Spring Break Travel Guide


    Maybe you’re looking into a spring break with more than just snorkeling and a botched tan. History nerds, architectural connoisseurs or rebels, consider booking a flight to Europe’s gem of a getaway: Amsterdam.

    You probably know the quaint city for its accessibility to the pleasures denied to you here in the states: weed and hookers. Of course, your time at the Netherlands can be spent in the unconventional “coffee shops” or the Red Light district, but we also suggest giving the devil on your shoulder a break and exploring Amsterdam’s rich cultural history and stunning scenery.

    Get to know the city by renting a bike and riding along the cobblestone paths of the downtown, or take a trip through its famous canal route, which doubles as a perfect transportation network to the city’s famous tourist sites, such as the Ann Frank Museum or, in case that devil just won’t pipe down, the infamous Museum of Sex.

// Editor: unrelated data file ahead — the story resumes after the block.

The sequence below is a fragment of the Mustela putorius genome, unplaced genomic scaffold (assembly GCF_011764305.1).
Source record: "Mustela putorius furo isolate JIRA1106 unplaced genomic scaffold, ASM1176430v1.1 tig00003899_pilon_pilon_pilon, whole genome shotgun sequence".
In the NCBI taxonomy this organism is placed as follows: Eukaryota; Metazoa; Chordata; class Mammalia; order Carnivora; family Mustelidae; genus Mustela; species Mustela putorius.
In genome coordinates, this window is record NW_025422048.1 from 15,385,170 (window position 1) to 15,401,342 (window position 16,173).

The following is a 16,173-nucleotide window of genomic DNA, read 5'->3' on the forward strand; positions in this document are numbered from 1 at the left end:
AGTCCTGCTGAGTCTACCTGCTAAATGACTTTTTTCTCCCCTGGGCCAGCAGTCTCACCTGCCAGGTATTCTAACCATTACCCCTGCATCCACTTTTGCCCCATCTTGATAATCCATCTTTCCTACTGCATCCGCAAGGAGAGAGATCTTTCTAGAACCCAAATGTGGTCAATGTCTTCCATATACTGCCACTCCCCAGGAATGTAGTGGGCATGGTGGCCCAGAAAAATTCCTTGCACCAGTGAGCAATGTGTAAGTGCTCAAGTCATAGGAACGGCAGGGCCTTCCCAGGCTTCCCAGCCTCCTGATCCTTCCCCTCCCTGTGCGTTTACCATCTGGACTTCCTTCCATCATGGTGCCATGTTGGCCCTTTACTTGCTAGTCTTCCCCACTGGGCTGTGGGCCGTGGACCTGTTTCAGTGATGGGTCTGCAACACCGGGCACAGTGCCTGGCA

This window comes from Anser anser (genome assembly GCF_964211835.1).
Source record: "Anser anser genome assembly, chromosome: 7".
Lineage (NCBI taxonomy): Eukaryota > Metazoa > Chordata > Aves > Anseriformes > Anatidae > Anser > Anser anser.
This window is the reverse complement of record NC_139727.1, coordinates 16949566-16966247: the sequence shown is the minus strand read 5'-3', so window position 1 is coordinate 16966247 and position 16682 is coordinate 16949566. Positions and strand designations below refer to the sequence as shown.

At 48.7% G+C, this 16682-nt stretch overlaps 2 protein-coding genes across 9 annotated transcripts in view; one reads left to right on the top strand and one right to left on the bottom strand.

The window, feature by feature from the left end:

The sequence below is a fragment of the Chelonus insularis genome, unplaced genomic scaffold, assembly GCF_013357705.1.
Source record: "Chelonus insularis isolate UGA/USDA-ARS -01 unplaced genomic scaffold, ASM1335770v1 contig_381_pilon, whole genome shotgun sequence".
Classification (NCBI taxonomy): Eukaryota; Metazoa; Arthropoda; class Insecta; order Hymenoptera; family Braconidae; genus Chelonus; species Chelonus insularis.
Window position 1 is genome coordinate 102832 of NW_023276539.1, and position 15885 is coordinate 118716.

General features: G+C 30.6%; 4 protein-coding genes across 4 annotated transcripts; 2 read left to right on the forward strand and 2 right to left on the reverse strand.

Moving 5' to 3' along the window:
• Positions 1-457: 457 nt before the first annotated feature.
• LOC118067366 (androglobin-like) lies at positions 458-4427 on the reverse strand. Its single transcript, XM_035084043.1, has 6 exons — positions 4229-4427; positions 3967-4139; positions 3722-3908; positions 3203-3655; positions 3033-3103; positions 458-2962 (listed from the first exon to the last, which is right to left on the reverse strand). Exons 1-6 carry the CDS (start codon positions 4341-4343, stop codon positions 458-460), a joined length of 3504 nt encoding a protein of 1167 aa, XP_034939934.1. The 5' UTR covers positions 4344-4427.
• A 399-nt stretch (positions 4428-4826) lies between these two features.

Also make sure to check out the world renowned Flower Garden, open during the Spring, for a magnificent view of the city’s famous tulips.

    While booking that flight may leave your pocket feeling much lighter than usual, cheap hostels are easy to find. If you’re willing to compromise your five-star standards, you can make do without too much of a blow on your budget, leaving you plenty of cash for gifts for your sunburnt friends back in Cabo.
    — Mina Nilchian • Focus Editor

    Buenos Aires

    Within this highly cosmopolitan city coined the “Paris of South America,” there’s sure to be something for everyone, considering its 48 districts — or barrios — each come with a distinct personality and flavor.

    Known for its European-style architecture, Buenos Aires is laced with a sense of grandeur and elegance. The attractive locals, better known as porteños (people of the port), don’t detract from this either. But woven between the trendy boutiques and cozy cafés (the city has a thriving coffee culture), are more grungy, run-down parts of town — roughening up the polished neighborhoods.